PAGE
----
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Electric Fence Sensor

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    Electric Fence Sensor

    I have just put a small electric fence to keep critters out from under a sunroom that is about 18 inches off of the ground and surrounded with vinyl siding skirting. The raccoons and groundhogs would pull the siding back at the end and go under the sunroom. I added an LED strobe light under the sunroom that flashes every 10 seconds and that keeps them from staying more than a minute or two but I am hoping the fence keeps them out.

    I would like to figure out how to tell if the fence is working correctly and be monitored with HomeSeer. The fence charger is a small and outputs about 2,000 VAC at low current.

    I have seen some inexpensive testers that look like maybe they have a neon light. I suppose I could use one of the HS-FS100-L indicator light sensors I could probably permanently mount a neon light tester and watch the lamp.

    Does anybody have a better idea?

    Thanks.

    #2
    For starters 18 inches is too high for raccoons and groundhogs. They can walk right under it. One strand at 6 and one at 12 inches would be the best. Finding something that is outdoor rated to measure current like that is going to be a challenge. It likely would have to be something made for that, that can output a signal to a dry contact sensor or something along those lines.

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      #3
      Sorry for the confusion. The sunroom itself is about 18 inches off of the ground. The electric fence has three strands of wire. One at about 2 inches above the ground, the second at about 8 inches, and the third at about 14 inches. I also have hardware cloth (1/4 inch metal screen wire) over the ground next to the sunroom lightly covered with pea gravel and grounded with some 24 inch spikes. The critters should be well grounded when they touch one of the wires and the wires should be close enough to not let them get through without touching one or more. They are very likely to make contact because the vinyl siding skirt will have to be dislodged like they have done in the past.

      Hopefully I can figure out how to monitor with HS to make sure the fence is energized and not shorted out by any weeds.

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        #4
        Maybe a smoke detector.

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          #5
          The electric fence will obviously be powered, so just add a Z-Wave or comparable energy monitoring capable switch to it.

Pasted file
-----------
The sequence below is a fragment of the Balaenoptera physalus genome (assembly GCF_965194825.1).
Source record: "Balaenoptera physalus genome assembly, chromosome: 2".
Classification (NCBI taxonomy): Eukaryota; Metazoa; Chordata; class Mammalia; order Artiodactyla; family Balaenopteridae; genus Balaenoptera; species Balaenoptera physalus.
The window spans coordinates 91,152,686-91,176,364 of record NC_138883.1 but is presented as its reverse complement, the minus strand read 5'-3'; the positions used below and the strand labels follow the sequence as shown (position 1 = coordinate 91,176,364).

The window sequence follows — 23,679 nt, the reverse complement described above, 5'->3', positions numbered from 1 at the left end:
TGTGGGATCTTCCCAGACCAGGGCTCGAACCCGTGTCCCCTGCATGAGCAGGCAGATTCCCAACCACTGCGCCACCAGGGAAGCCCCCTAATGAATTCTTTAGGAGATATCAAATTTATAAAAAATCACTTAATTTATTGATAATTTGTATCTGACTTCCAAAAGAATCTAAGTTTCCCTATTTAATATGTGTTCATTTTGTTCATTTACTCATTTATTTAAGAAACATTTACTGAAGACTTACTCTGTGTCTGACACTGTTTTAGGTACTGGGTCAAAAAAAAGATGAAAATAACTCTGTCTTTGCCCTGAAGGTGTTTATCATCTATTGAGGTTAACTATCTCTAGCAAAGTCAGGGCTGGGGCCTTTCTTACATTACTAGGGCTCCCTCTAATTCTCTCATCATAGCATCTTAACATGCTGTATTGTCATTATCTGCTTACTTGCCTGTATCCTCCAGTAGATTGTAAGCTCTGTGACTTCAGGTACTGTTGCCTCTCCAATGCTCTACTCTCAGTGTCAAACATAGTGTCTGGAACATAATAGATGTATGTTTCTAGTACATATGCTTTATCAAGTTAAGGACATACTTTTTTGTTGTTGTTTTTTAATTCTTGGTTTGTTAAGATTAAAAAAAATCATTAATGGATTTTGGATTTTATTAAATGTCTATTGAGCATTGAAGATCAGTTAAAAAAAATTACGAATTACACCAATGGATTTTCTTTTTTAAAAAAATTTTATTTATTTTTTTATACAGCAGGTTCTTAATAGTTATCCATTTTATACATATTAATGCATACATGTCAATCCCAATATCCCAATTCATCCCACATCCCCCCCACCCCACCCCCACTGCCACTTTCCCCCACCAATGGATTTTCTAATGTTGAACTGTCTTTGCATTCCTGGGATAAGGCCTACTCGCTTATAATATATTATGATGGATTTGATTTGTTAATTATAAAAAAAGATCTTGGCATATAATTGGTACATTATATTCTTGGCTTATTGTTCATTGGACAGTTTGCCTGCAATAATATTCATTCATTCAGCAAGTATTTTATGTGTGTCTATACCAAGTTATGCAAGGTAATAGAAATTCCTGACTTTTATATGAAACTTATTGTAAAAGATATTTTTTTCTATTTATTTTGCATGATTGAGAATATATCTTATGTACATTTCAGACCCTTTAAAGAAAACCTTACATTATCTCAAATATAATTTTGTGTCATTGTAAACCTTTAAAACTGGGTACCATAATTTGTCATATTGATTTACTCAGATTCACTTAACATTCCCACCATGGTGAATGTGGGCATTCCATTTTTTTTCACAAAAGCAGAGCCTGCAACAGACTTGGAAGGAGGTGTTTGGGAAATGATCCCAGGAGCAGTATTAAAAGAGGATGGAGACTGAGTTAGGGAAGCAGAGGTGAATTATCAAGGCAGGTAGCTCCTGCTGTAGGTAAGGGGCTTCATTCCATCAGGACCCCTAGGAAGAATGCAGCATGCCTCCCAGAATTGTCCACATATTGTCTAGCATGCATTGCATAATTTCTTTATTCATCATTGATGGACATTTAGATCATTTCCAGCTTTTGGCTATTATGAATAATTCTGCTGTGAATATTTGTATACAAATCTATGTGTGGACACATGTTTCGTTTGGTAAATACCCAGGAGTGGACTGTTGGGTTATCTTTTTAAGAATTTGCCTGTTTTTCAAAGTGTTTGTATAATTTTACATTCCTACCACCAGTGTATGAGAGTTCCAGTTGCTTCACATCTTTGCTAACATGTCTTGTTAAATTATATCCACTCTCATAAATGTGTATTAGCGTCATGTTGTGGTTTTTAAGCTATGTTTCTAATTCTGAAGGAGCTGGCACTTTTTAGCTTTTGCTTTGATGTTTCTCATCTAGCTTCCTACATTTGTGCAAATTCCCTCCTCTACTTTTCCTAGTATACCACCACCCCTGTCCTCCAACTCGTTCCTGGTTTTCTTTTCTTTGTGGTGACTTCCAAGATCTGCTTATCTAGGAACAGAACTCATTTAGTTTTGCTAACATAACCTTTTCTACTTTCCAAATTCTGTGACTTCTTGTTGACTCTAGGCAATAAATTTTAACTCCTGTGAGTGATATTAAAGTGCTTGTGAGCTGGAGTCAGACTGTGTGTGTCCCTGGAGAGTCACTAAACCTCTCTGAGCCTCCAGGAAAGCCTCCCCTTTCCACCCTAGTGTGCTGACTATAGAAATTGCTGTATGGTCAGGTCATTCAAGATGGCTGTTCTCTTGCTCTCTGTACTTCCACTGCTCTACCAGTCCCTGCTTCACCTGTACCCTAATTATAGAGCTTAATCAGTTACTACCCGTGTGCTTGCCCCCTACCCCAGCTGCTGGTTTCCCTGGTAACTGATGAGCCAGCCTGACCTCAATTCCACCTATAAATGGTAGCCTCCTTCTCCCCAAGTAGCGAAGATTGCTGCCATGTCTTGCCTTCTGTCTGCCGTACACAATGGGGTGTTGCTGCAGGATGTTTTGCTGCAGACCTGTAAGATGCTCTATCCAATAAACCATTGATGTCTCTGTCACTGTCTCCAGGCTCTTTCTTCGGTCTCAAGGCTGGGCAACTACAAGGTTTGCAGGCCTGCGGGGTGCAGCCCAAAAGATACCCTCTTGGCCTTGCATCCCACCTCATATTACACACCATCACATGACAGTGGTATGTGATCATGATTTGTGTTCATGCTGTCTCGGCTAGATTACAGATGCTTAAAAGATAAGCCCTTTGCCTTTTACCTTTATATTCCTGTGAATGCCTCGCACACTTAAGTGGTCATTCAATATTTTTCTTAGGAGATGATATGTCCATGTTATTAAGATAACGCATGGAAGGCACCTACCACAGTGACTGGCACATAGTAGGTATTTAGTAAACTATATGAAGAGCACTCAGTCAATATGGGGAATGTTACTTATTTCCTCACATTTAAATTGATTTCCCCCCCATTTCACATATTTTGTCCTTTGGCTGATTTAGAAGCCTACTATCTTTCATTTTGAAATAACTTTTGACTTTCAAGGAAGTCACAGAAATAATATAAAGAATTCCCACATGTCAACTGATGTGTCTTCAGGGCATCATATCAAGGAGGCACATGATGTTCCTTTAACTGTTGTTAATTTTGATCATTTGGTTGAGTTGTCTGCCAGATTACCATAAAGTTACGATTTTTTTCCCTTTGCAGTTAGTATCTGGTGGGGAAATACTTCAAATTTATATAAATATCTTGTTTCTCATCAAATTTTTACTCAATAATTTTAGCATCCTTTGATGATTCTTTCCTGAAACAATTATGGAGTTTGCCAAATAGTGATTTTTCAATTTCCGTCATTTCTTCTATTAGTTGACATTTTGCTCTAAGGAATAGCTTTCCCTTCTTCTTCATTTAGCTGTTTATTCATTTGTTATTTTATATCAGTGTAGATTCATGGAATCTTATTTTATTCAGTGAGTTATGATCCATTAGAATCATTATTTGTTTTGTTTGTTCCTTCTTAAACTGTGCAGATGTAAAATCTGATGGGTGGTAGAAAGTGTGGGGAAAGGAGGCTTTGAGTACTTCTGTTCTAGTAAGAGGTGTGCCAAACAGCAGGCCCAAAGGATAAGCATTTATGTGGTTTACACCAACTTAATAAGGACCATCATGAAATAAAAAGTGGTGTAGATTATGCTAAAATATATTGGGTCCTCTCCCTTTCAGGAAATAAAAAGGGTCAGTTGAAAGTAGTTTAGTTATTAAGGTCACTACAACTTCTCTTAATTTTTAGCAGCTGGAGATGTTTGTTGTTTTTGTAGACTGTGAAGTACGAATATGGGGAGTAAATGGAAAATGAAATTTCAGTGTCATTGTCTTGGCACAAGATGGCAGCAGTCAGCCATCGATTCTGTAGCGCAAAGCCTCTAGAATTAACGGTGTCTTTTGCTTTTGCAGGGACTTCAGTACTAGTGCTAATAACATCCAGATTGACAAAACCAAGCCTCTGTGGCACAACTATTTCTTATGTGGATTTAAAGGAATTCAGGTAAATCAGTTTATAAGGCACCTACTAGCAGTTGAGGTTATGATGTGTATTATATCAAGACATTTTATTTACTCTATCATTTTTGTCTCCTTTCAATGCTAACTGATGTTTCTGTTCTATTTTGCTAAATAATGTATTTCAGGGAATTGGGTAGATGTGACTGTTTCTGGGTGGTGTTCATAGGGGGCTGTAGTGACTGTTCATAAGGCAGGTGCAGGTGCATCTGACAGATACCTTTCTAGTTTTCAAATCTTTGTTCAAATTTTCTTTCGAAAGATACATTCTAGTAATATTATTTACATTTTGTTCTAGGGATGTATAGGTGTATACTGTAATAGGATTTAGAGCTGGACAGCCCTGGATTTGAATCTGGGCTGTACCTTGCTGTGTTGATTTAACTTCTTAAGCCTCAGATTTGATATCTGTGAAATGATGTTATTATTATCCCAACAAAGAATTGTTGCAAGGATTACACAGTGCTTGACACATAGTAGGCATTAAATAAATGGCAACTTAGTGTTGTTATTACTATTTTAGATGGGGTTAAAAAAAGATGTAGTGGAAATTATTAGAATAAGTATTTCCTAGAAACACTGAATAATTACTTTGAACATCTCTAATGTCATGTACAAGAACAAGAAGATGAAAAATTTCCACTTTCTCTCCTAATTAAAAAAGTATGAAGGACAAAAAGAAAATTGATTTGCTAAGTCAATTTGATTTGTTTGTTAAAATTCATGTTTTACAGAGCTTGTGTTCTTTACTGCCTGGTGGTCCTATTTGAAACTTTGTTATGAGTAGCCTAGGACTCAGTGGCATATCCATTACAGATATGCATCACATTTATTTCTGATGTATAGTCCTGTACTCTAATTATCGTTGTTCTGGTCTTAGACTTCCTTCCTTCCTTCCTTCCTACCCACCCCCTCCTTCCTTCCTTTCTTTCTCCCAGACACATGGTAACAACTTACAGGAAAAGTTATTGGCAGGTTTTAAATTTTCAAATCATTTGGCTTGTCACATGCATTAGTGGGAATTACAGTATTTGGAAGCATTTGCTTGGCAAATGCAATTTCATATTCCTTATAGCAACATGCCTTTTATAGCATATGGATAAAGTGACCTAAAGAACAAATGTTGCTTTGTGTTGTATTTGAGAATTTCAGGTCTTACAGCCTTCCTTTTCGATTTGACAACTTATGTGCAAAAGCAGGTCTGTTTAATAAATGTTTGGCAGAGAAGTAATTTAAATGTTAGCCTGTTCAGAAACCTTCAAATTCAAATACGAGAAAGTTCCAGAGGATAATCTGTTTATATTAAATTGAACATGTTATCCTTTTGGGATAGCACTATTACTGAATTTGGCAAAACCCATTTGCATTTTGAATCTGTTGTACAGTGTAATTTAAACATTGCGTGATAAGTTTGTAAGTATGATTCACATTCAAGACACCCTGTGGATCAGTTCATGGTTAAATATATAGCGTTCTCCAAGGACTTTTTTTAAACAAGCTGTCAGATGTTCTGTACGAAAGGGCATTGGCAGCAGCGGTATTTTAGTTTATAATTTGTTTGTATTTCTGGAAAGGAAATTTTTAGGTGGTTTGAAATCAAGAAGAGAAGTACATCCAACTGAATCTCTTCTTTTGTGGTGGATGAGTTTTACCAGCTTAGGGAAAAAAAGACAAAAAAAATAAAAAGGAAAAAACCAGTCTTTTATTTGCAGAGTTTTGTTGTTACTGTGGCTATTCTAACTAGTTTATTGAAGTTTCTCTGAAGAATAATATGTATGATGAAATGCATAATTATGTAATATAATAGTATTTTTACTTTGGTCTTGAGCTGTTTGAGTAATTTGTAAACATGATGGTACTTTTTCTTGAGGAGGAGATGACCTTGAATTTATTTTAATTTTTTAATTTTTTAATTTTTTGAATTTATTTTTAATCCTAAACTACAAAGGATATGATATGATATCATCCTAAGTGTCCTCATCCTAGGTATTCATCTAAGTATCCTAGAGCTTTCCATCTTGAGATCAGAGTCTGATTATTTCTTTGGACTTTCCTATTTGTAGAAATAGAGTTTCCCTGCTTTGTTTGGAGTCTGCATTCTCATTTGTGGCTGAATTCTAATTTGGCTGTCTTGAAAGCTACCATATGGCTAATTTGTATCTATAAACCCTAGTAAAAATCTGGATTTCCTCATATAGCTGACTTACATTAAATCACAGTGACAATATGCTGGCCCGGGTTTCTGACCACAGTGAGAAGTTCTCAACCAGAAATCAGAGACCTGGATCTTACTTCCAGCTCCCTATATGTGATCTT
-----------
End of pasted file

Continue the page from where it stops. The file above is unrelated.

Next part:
Then just measure the normal idle power usage pattern, and you'll be able to create alert thresholds for when critters get zapped as there'll be a sudden spike in power usage. Should also work to detect grass interference.

          I'm using the same methods on a wide variety of appliances with my first usage being on fridge/freezer to detect abnormal power usage patterns to alert me that doors aren't properly closed.

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            #6
            My experience with electric fence leads me to believe that you will be tending to it frequently, whether you monitor it or not. I found that a physical barrier was much easier to deal with in the long run.

            If it were me, I'd remove the siding (temporarily) and install wire fencing that is firmly attached to the framing, adding vertical reinforcement as necessary between corners. Then replace the siding over the wire fencing.

            An easier option, if practical, might be to screw corner boards to the bottom two feet of the wall to sandwich the ends of the siding firmly in place against the framing. That would be quick and relatively easy to do, but might be visually unacceptable.
            Mike____________________________________________________________ __________________
            HS3 Pro Edition 3.0.0.548, NUC i3

            HW: Stargate | NX8e | CAV6.6 | Squeezebox | PCS | WGL 800RF | RFXCOM | Vantage Pro | Green-Eye | Edgeport/8 | Way2Call | Ecobee3 | EtherRain | Ubiquiti

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              #7
              I had not thought about monitoring the power use of the fence charger. I can put an amp meter on the input side of the charger and then short out the fence wire with a weed to observe the power change then a full short to ground. From there I can decide if this can work.

              And ... yes a physical barrier might be the most reliable in the long term ... but sometimes the challenge is more fun ... at least for a while.

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